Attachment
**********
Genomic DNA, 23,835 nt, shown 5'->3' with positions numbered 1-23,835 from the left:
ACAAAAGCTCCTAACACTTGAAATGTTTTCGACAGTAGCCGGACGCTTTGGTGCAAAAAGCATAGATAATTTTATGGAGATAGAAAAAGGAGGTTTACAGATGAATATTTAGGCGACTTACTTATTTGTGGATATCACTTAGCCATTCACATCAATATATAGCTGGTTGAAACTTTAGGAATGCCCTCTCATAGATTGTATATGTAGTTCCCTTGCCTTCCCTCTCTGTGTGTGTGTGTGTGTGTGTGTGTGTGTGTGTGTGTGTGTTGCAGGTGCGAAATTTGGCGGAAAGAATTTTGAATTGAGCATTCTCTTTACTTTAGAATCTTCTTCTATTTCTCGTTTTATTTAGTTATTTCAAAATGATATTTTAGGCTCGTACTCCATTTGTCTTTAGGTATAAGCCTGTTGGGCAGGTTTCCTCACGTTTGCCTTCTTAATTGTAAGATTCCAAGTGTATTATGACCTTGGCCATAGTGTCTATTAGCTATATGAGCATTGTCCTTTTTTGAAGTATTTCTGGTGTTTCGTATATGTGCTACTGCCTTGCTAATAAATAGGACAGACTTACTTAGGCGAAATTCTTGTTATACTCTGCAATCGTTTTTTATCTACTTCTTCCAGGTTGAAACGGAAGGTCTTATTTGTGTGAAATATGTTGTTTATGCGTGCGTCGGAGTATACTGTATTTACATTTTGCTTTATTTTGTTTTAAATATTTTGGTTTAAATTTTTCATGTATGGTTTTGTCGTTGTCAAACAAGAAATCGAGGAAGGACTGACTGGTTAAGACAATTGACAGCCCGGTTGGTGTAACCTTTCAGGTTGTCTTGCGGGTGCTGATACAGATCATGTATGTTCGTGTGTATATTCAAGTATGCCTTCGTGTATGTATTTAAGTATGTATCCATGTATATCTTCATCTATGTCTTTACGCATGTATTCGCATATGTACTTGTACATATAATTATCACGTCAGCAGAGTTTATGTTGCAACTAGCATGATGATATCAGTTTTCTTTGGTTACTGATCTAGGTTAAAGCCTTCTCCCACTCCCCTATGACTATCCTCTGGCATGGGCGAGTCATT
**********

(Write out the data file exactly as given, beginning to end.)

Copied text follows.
Genomic DNA, 23,835 nt, shown 5'->3' with positions numbered 1-23,835 from the left:
ACAAAAGCTCCTAACACTTGAAATGTTTTCGACAGTAGCCGGACGCTTTGGTGCAAAAAGCATAGATAATTTTATGGAGATAGAAAAAGGAGGTTTACAGATGAATATTTAGGCGACTTACTTATTTGTGGATATCACTTAGCCATTCACATCAATATATAGCTGGTTGAAACTTTAGGAATGCCCTCTCATAGATTGTATATGTAGTTCCCTTGCCTTCCCTCTCTGTGTGTGTGTGTGTGTGTGTGTGTGTGTGTGTGTGTGTGTTGCAGGTGCGAAATTTGGCGGAAAGAATTTTGAATTGAGCATTCTCTTTACTTTAGAATCTTCTTCTATTTCTCGTTTTATTTAGTTATTTCAAAATGATATTTTAGGCTCGTACTCCATTTGTCTTTAGGTATAAGCCTGTTGGGCAGGTTTCCTCACGTTTGCCTTCTTAATTGTAAGATTCCAAGTGTATTATGACCTTGGCCATAGTGTCTATTAGCTATATGAGCATTGTCCTTTTTTGAAGTATTTCTGGTGTTTCGTATATGTGCTACTGCCTTGCTAATAAATAGGACAGACTTACTTAGGCGAAATTCTTGTTATACTCTGCAATCGTTTTTTATCTACTTCTTCCAGGTTGAAACGGAAGGTCTTATTTGTGTGAAATATGTTGTTTATGCGTGCGTCGGAGTATACTGTATTTACATTTTGCTTTATTTTGTTTTAAATATTTTGGTTTAAATTTTTCATGTATGGTTTTGTCGTTGTCAAACAAGAAATCGAGGAAGGACTGACTGGTTAAGACAATTGACAGCCCGGTTGGTGTAACCTTTCAGGTTGTCTTGCGGGTGCTGATACAGATCATGTATGTTCGTGTGTATATTCAAGTATGCCTTCGTGTATGTATTTAAGTATGTATCCATGTATATCTTCATCTATGTCTTTACGCATGTATTCGCATATGTACTTGTACATATAATTATCACGTCAGCAGAGTTTATGTTGCAACTAGCATGATGATATCAGTTTTCTTTGGTTACTGATCTAGGTTAAAGCCTTCTCCCACTCCCCTATGACTATCCTCTGGCATGGGCGAGTCATT